Seniors to choose ‘Legacy’ gift
Aaron Steiner | Monday, November 24, 2008
The senior class has an opportunity to leave a legacy that goes beyond their stories, achievements and memories. The Senior Legacy gift will leave a lasting impact on the University by aiding students in unpaid internships, strengthening community relations through a gift to the Center for Social Concerns, or growing the size of an Eco-Fund to help sustainability initiatives.
Seniors are currently voting on the three options for the class gift, known this year as the Senior Legacy. Joe Gagnon, a senior and co-chair of the Student Development Committee, said that the committee had a few ideas of their own, and hear suggestions from others.
“[The committee] voted among the ideas, and selected the top three,” Gagnon said. The committee is comprised of about 30 undergraduate students, mostly students.
Now, the senior class can vote online – until November 30 – among those three choices: creation of the Unpaid Internship Fund, a gift to the Eco-Fund and planting one tree, or a gift to the CSC for community based projects.
“Two of the gifts are expanding on things that already exist,” Gagnon said.
The Eco-Fund was created by a gift from the Class of 2008, he said. The fund helps to pay for sustainability initiatives on campus. The donation would double the size of the fund.
The gift to the CSC was something many committee members felt strongly about, Gagnon said.
“A lot of people on the committee really stressed wanting to improve relations with the community,” he said. The one-time gift would be used to fund community-based projects.
The final gift would create a new program at Notre Dame – the Unpaid Internship Fund. The fund was an idea that the committee developed with the Career Center.
“You’d apply to the Career Center if your internship is unpaid,” Gagnon said. The stipends provided through the fund would help cover living costs.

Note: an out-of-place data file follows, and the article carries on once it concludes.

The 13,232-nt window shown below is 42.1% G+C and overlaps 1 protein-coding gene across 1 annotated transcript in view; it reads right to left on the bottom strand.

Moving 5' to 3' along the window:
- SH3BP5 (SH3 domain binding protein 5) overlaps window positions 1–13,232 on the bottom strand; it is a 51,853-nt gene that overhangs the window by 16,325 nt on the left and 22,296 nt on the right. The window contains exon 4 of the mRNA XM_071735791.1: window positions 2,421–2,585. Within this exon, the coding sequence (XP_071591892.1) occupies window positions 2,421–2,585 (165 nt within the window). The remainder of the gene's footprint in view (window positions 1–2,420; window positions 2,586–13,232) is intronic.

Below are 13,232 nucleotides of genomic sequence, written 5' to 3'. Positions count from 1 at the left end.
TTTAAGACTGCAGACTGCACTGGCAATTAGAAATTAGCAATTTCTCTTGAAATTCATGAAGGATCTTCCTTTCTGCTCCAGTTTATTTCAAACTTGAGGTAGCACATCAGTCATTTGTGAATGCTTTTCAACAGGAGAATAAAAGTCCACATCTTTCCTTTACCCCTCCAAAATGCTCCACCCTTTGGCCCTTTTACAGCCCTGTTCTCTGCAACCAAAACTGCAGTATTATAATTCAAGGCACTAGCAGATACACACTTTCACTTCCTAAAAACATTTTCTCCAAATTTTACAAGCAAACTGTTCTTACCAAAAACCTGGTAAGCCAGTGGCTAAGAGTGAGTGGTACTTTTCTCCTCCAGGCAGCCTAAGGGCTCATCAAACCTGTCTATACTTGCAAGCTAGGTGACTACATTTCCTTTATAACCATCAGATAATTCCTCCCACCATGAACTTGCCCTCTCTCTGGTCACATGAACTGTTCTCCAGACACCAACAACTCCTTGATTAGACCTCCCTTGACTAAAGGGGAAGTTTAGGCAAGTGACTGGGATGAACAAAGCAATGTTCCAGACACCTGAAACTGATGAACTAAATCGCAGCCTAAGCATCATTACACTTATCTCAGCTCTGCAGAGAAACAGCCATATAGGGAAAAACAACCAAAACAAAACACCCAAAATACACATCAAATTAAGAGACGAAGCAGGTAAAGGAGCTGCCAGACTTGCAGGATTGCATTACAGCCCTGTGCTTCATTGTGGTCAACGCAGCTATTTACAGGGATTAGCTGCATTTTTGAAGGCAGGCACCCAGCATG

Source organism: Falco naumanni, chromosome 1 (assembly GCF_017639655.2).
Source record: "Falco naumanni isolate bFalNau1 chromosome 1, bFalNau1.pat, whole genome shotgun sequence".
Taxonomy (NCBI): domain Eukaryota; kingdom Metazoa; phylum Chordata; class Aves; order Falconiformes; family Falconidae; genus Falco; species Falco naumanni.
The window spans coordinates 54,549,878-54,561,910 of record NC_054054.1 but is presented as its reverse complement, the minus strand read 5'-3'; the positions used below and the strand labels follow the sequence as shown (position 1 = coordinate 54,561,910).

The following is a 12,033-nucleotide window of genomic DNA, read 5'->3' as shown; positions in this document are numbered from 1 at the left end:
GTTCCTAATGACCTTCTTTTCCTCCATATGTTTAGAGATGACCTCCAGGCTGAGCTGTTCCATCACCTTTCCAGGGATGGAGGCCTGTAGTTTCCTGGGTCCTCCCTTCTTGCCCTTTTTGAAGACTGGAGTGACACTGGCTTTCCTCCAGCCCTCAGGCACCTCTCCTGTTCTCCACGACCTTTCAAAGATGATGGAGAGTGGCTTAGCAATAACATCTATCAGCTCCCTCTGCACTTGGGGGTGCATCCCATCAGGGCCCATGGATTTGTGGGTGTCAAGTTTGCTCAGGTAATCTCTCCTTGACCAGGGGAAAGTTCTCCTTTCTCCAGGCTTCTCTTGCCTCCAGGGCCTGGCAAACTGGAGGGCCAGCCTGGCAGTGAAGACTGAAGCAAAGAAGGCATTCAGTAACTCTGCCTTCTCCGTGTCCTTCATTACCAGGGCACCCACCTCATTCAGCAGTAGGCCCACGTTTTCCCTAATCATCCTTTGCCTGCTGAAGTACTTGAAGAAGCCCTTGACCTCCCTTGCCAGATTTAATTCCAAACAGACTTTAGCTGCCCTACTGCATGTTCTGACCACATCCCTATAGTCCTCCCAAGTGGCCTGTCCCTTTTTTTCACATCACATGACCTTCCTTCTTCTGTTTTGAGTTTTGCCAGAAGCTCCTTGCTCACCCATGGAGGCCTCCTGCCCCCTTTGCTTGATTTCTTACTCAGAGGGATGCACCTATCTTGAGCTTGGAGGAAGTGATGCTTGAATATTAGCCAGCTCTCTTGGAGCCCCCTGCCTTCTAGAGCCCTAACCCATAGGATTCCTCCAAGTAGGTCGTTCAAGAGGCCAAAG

The Senior Legacy is used to directly address something that students see a need for, Gagnon said.
“We feel like we’ve been here four years, and we’re in the best position to say, what’s missing” or “what doesn’t get enough attention, or needs more attention,” Gagnon said.
Gagnon said that students can officially contribute to the Senior Legacy until Dec. 31, 2009.
“We will choose our official class gift,” Gagnon said, but seniors can choose to designate a donation for whatever they desire.
“They’re technically contributing to the Senior Legacy if they contribute to their dorm, or something else,” he said.
The Student Development Committee will promote the chosen gift, Gagnon said.
Kevin Marvinac, a senior and the other committee co-chair, said that students can contribute donations of any size.
“It’s really important to give, no matter the gift amount,” he said.
Graduation is an important time to “start giving back to the University that’s given us so much,” he added.
“It’s important as an alumni … to start giving back early,” Marvinac said. “Giving back is one very tangible way that alumni can really stay involved.”
Gagnon added that the focus is not on the amount raised, but the percentage of participation.
“It’s our history that we’re going to leave behind,” Gagnon said. “It’s our way of saying thank you.”